Credit Unions Continue Steady Push for MBL Cap Increase
Credit unions have been engaged in a long-term advocacy campaign ever since Sen. Harry Reid promised a floor vote for the credit union MBL bill in March. The bill remains on the Senate calendar and could therefore be called to the floor at any time.
May 29, 2012
Shortly after the Credit Union National Association (CUNA) Governmental Affairs Conference (GAC) in Washington, D.C., Senate Majority Leader Harry Reid promised that S. 2231, the credit union member business lending (MBL), bill would receive a vote on the Senate floor.
Since then, credit union advocates around the country have been engaged in a far-reaching campaign for support of the bill, known as the Credit Union Small Business Jobs Act. Oregon and Washington credit unions alone have produced more than 7000 contacts to their respective senators, said Jennifer Wagner, vice president of legislative advocacy for the Northwest Credit Union Association (NWCUA), “and those are just the numbers we can track.”
Additionally, since the GAC, a representative from CUNA, a league or association, or an individual credit union has met with every U.S. Senate office. CUNA has also dedicated unbudgeted resources to this endeavor, including the retention of three additional lobbying firms with critical relationships with key Senators, and radio ads have run in 11 states urging Senators to vote for the legislation. Newspaper advertisements have run in the Seattle Times, in Capitol Hill newspapers and in the national edition of the New York Times, and earned media hits have run across the country, in print, on the radio and on television.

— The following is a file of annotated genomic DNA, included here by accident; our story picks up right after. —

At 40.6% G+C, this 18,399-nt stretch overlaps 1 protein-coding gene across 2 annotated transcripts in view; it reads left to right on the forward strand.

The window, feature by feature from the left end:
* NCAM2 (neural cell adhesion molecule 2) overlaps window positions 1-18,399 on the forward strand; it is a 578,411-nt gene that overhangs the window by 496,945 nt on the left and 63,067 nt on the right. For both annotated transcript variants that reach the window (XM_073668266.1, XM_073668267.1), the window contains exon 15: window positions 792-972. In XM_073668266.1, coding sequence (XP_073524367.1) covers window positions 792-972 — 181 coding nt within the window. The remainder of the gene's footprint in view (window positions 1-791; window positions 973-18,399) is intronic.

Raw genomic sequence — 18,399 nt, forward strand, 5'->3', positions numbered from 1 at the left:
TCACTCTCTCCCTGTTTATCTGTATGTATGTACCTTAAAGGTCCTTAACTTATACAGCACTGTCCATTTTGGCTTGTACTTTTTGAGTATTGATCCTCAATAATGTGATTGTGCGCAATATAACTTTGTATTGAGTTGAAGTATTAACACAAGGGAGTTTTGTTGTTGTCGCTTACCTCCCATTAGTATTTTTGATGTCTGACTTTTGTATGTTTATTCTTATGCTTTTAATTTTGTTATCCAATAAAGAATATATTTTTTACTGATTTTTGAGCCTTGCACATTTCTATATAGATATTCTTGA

But for all the credit union advocacy this issue has spurred, the banking industry has fought equally hard against it.
“The vitriolic nature of the bank rhetoric has intensified ever since Majority Leader Reid announced his intention to hold a vote on the Credit Union Small Business Jobs Act,” CUNA President and CEO Bill Cheney wrote in an email this morning. “Quite simply, the banks have come unglued, and they’ve run out of arguments. In one of their last attacks on the bill, they resorted to calling the bill a “scam.” Many on Capitol Hill believe the banks have crossed the line in their opposition to this legislation. Nevertheless, we have responded to the misleading and blatantly false propaganda in a firm and accurate manner through email communications to House and Senate Legislative Directors and Financial Services Legislative Assistants, and through mail drops on Capitol Hill.”
Today, S. 2231 remains on the Senate calendar, meaning it could be called to the floor at any time. The slow march of politics can make it appear that advocacy efforts have stagnated, but Wagner said that the current movement is primarily taking place behind the scenes.
“The work going on now is the type of inside baseball that includes counting votes, discussing whether the bill will move as a stand-alone bill or in a package, dealing with the politics that surround passing legislation in an election year and negotiating the timing in relation to other priority bills on the Senate calendar,” Wagner said. “For us, this is the frustrating part, because it can appear we are stalled. Rest assured, there is work being done every day to ensure our best chances of winning this vote, and Senator Reid’s promise of a vote has not changed.”
CUNA confirms Wagner’s assertion that steady but subtle progress continues to be made. CUNA’s small business coalition has grown to now boast more than 30 different groups that have signed on in support of the MBL bill.